This is from The History of Mapleton, by Ralph K. Harmer and Wendell B. Johnson, on page 177.
Albert Milton Whiting, Jr. (Bert) was a direct descendant of the early settlers of the community of Mapleton. Edwin Whiting, his grandfather, was one of the first to establish a home in this area, and his father, Albert Milton Whiting, Sr. and his wife, Harriet Susannah Perry, reared a family of fifteen children, all of whom grew up in this community, many of them staying to make their homes here.
Bert, the fifth child and first son of his father’s family, was born January 1, 1881.
At an early age he began assuming responsibility for many of the chores and tasks associated with the yard and garden; and as he grew older this naturally shifted to assuming increased responsibility for farm work and taking care of the livestock. With the large family of children at home, it was a great problem to provide all of the necessities of life for them, and each child had to assume a share of the work on the farm. As the oldest boy in the family, Bert had a difficult and unique challenge of his own in this respect.
Because of the pressures of the farm work, the school year for Bert was nearly always interrupted either by starting late in the fall or by quitting early in the spring or by both. He did make good use of the time while he was in attendance, however.
When the schoolhouse was being built, he and his brother, Ray, hauled part of the brick and all of the sand and adobes for that building from Mark Cook’s kiln down on the road called “Straight Line.”
Between 1902 and 1904 he filled a mission to the Eastern States and labored all of the time in the city of Baltimore.
Following the mission he returned to the Brigham Young University during the winter quarters where he tried to finish his high school work. The pressures on the farm, however, made it extremely difficult for him to stay with an educational program. He had hopes of one day becoming a dentist, but finally, because of his father’s ill health, he had to give up his education and return home to assume greater responsibility for providing for the large family.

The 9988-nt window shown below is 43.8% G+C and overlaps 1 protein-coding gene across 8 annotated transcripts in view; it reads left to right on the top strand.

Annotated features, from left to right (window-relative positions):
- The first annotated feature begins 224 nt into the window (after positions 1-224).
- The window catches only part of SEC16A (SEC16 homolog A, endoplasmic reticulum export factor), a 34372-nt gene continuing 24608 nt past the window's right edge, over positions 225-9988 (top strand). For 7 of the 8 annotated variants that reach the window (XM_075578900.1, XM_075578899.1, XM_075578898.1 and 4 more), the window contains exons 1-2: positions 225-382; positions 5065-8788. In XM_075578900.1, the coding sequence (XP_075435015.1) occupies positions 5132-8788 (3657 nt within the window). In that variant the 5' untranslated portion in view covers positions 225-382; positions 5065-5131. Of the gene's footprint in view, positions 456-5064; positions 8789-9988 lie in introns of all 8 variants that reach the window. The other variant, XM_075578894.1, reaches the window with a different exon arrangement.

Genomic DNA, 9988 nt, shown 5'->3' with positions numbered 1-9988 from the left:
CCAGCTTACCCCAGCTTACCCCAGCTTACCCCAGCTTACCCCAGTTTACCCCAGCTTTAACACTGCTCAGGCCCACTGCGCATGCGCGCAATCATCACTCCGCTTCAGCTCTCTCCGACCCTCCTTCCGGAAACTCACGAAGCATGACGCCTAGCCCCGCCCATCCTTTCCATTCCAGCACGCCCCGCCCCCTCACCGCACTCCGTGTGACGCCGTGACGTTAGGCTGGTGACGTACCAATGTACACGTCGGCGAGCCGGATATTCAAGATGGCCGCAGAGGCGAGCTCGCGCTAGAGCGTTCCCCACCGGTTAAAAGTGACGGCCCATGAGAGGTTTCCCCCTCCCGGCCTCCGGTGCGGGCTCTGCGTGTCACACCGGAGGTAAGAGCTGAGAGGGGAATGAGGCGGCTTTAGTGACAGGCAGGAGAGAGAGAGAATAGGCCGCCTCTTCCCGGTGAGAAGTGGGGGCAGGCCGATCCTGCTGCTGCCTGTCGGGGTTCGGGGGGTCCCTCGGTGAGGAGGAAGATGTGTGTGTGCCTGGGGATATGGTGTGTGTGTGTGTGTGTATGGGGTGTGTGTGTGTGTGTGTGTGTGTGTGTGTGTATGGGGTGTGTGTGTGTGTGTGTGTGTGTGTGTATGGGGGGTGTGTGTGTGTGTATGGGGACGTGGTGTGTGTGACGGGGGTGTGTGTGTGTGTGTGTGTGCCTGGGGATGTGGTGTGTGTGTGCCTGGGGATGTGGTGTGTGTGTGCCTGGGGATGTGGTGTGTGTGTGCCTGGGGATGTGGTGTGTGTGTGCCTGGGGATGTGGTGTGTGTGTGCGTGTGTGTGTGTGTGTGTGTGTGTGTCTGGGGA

During the winter of 1908 he became acquainted with Sarah Jane Nielson of Sanford, Colorado, who was in Utah attending the Brigham Young University. They became attracted to each other almost immediately and after a courtship that lasted several months, they were married on August 26, 1909, in the Salt Lake Temple.
Sarah Jane (Sadie) was the daughter of Anthon and Maria Beck Nielson, who had been called by the church to help settle the San Luis Valley in Southern Colorado. She was born at Richfield, Colorado, on March 14, 1886. She was the fifth child and the oldest living girl of ten children. Later the Nielson family moved to Mapleton.
Bert had some of the work under way on a home when they were married, and within a few weeks two rooms were completed so they could be occupied. Bert and Sadie made that spot their home for over fifty years.
Bert had a great love for the soil and early began acquiring his own farmland. He was an industrious worker and took great pride in his crops, his animals and his farm machinery, and was known as one of Mapleton’s outstanding farmers. He was also involved in many church and community activities.
Sadie was a capable wife, mother and homemaker. Beside the routine tasks of keeping a home, she always had a flock of laying hens and a garden of beautiful roses. She, too, contributed to her church and to the community. She held leadership positions in the L.D.S. Primary, the Young Women’s Mutual Improvement Association, and for seven years was president of the ward Relief Society. She helped to organize and served on the first Planning Commission for Mapleton.
The first great love of this couple was their family—Quinn, Ruth, Rex, and Niel; but it also extended to a host of relatives and friends who knew that in Mapleton the door of Bert and Sadie was always open.